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Sunday @ Fosdem

February 25, 2007

This Sunday, I attended only two talks. These talks were in the embedded track since I was with my brother who is interested in this. The first talk, “SH-2A Linux kernel” by Yoshinori Sato, was very difficult to follow since Yoshinori did not tell us what is the SH-2A microprocessor (it is apparently used in cars, a.o.) and his English was very bad. In the second talk, Vitaly Wool introduced XIP, a way to directly run portions of software from where it’s stored in a type of Flash memory (instead of being copied to RAM first). With XIP, you can reduce boot time (or at least the “time to splashscreen”, especially interesting in handheld devices where you want to quickly be “productive”). But you can have other occasions where speed of execution is more important than price (because the type of Flash memory used is more expensive than standard RAM). Yesterday, Jim Gettys said the OLPC laptop can boot very quickly but it was thanks to the use of LinuxBIOS (and maybe XIP?). I also liked when he took a pen to show us something on a slide and said that it’s “because my wife is here and she said it’s bad manners when I point at things with my finger”. ;-)

During the afternoon, I was moderator for the Lightning Talks where people has 15 minutes to introduce their projects. This afternoon, it was about SIP Communicator (an open source VoIP and Instant Messaging client), OSSIE (a free radio software project), the OpenOffice.org port for Mac OS X, Mapyrus (a software for creating vector elements – mainly for cartography – and output them in various formats), PSPP (a free replacement for the commercial statistical package SPSS), OpenEmbedded (about how to make their porting task easier) and Mozart-Oz (a “multi-paradigm programming language”). It was nice to see all that life around free software (moreover, nearly all the speakers respected the time limit).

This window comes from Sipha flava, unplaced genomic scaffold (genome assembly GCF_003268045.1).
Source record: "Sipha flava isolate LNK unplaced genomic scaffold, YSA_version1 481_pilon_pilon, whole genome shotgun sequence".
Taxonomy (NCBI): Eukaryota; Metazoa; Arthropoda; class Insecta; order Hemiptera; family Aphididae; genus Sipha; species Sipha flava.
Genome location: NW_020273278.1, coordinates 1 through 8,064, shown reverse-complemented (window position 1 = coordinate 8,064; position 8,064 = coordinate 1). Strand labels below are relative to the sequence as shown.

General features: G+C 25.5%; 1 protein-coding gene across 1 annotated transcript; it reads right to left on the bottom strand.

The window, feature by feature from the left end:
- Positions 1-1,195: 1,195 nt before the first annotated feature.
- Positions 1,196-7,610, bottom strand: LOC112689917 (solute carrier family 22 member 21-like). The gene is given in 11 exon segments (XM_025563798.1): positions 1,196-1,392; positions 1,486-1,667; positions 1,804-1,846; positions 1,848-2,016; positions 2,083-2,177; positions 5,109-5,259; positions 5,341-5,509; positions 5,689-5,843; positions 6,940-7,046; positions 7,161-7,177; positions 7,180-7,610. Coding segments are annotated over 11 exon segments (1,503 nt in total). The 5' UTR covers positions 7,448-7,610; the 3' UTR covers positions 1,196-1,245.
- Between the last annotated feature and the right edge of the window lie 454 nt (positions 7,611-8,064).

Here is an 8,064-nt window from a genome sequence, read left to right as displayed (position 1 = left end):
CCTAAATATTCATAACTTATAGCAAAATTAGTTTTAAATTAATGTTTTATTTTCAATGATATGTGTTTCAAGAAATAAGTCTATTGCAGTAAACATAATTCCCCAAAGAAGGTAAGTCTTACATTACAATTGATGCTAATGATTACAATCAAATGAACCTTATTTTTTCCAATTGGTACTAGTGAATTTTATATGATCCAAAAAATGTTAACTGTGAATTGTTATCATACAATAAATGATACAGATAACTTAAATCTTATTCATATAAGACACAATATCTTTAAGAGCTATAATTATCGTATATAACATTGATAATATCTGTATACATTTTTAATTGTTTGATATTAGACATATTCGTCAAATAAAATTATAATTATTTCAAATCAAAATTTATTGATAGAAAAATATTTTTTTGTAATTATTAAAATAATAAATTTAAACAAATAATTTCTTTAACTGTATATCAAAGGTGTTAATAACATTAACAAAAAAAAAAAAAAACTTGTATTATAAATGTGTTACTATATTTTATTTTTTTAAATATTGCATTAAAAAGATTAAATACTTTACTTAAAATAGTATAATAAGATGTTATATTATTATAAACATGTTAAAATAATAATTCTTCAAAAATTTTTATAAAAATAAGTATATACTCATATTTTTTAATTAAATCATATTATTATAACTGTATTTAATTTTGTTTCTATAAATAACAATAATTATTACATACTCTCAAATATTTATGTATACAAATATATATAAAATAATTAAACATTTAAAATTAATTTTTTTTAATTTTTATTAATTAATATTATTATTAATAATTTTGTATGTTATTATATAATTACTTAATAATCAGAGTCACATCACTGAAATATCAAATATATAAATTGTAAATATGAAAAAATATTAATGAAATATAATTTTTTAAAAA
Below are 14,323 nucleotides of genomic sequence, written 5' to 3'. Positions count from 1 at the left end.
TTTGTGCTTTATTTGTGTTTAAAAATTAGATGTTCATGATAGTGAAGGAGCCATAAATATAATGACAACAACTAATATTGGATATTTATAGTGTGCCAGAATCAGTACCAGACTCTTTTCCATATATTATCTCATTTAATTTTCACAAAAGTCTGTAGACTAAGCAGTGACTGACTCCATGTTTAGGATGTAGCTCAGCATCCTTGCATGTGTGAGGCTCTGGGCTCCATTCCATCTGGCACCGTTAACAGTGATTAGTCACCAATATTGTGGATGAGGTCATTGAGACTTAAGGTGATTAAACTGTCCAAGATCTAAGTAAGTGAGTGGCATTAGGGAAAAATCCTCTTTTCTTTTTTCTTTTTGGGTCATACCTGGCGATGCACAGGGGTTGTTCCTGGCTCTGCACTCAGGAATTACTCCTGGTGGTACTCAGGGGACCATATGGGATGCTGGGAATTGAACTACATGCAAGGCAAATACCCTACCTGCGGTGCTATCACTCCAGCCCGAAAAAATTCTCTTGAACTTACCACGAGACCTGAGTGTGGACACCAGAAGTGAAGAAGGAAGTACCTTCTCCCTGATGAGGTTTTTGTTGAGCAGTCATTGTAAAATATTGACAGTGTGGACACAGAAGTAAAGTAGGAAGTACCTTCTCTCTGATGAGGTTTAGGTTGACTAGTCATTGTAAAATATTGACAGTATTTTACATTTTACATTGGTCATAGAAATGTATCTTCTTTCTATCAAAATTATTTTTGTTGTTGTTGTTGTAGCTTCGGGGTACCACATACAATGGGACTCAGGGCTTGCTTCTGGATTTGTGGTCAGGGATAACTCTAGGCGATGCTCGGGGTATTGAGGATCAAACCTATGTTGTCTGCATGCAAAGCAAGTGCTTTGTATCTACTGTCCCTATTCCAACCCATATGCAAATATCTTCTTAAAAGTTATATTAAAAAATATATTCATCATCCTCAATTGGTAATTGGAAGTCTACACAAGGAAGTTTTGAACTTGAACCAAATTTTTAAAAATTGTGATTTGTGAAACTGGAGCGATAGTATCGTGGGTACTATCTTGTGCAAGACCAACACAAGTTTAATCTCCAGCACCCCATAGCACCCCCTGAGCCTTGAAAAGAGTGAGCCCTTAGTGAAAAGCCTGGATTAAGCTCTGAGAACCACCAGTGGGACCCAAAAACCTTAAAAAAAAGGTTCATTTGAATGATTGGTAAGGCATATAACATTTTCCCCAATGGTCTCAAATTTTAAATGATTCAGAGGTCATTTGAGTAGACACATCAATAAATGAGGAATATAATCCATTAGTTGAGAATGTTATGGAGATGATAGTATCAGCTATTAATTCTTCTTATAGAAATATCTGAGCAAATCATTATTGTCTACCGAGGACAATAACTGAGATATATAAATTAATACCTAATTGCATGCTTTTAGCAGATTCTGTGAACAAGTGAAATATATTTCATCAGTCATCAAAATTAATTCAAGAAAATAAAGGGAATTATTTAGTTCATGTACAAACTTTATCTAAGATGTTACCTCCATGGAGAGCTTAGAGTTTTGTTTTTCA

If you want to see how it was, you can have a look at photos on Flickr with the fosdem2007 tag (or simply fosdem). I guess slides and videos will be on the Fosdem website soon.

From → Open Source

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